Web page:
This is not simply a semantic distinction. The very reason why these definitions use specific criteria is to avoid conflating different political phenomena. These are different acts that can be undertaken by or visited upon different actors, have distinct motives, and use different tactics, even if the broader goal of gaining or retaining power is similar. More importantly, the remedy to this issues could be wholly different.

Second, the question  “what if this had happened in another country?” does not have to be a hypothetical scenario. Many have in fact investigated events in which incumbents have attempted to retain power by illegally ignoring, changing, or annulling unfavorable election outcomes. These previous investigations provide a specific answer to the “what if” question: similar events have occurred in other countries, and those events were not called coups.

Yahya Jammeh’s effort to ignore his December 2016 electoral loss is not considered a coup. Laurent Gbagbo’s effort to undermine the outcome of the 2010 presidential election in Côte d’Ivoire was similarly spared widespread use of the label. The same goes for more recent–though under the radar–events in places such as Samoa.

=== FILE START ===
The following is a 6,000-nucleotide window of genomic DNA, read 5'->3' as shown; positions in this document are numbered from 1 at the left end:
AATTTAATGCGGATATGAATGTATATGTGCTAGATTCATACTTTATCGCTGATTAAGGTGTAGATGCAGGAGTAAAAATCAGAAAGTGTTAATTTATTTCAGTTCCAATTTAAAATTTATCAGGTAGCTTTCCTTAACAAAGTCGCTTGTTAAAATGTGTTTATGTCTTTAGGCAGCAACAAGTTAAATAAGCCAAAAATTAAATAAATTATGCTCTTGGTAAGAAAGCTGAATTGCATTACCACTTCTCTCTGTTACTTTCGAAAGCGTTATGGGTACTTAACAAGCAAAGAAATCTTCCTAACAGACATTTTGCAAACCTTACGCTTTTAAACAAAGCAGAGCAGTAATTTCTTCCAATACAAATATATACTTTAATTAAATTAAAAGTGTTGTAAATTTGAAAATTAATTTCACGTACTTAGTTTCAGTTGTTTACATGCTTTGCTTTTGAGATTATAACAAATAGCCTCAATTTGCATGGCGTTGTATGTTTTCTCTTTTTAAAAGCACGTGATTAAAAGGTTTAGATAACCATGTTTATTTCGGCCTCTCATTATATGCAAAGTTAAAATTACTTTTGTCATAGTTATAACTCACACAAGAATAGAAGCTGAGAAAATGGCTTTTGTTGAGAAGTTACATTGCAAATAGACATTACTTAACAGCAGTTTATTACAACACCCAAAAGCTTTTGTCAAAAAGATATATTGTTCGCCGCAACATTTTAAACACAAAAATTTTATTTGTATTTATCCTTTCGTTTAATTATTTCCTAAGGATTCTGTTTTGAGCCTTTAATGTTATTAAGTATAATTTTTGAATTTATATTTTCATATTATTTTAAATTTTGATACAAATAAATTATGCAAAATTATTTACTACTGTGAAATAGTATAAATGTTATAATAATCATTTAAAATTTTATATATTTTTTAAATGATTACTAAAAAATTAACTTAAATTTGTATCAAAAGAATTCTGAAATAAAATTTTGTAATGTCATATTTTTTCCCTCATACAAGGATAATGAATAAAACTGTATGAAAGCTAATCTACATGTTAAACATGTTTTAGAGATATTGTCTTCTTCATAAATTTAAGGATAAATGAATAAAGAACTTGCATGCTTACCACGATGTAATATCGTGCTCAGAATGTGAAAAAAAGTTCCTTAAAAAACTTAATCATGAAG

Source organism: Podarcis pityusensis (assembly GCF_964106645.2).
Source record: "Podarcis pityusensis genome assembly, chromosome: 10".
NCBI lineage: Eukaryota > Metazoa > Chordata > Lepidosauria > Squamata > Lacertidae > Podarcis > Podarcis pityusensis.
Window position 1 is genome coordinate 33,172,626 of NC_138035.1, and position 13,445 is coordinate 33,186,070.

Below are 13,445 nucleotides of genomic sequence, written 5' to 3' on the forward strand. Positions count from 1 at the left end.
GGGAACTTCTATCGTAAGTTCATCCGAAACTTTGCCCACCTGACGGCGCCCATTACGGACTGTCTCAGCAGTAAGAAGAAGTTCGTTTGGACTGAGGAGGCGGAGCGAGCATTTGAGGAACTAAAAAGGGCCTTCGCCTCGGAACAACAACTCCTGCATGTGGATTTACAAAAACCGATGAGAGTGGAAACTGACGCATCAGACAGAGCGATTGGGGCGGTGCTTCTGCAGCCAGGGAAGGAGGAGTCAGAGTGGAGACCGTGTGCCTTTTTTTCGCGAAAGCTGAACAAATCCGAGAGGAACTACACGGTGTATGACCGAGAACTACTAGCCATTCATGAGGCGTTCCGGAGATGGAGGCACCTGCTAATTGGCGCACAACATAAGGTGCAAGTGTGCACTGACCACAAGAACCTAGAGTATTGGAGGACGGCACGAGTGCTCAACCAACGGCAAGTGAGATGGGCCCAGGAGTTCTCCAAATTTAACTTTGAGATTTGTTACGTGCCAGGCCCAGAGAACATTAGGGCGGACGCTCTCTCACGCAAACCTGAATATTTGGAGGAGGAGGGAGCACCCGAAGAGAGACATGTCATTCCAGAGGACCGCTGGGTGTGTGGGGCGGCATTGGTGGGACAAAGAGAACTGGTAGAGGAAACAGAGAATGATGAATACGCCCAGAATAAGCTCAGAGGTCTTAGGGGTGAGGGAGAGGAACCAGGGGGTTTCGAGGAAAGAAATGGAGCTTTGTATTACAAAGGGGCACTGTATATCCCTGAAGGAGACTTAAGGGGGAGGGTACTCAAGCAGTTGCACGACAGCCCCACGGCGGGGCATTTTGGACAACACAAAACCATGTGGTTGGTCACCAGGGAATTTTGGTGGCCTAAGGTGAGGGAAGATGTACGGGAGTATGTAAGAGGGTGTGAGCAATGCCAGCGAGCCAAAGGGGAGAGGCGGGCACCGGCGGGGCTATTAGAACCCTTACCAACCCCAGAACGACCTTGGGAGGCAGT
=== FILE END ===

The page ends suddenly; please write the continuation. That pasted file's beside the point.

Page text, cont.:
One could even make a case that bias has actually gone in the other direction. In other words, January 6 has specifically earned so much attention and so much desire to apply the coup label because it is the United States. The Center for Systemic Peace is exceptional among contemporary coup projects by including January 6 as an attempted coup. A careful review of their coup list reveals that it is completely devoid of the many similar cases of incumbent attempts to illegally retain power after election losses. Attempts by leaders such as Jammeh and Gbagbo, or leaders undertaken in any country other than the United States, are conspicuously absent. 

And while the event has been commonly referred to as a self-coup, the Center for Systemic Peace notes that self-coups are “not considered coup events.” The inclusion of January 6 on this list appears to be truly exceptional. Had the events of January 6 occurred elsewhere, precedent in the project suggests it would actually not have been included.

Third, Poast is correct that the event illustrates the potential fragility of American political institutions and our politicians and society certainly need to take threats to political institutions more seriously. However, labeling the event a coup gets us no closer. From a legal standpoint, there is no constitutional language or legal statutes that would suddenly become relevant. To the contrary, relying on “coup” to describe the event could actually move us away from labels that carry specific legal implications

From an academic standpoint, any lessons learned from literature on strengthening institutions against coups is derived from research on events that are fundamentally different from January 6. In fact, the very nature of “coup-proofing” strategies is to strengthen the incumbent relative to potential challengers, often with little regard for adverse consequences. Efforts to avoid another January 6 should learn from actions undertaken by incumbents, not actions aimed at removing them.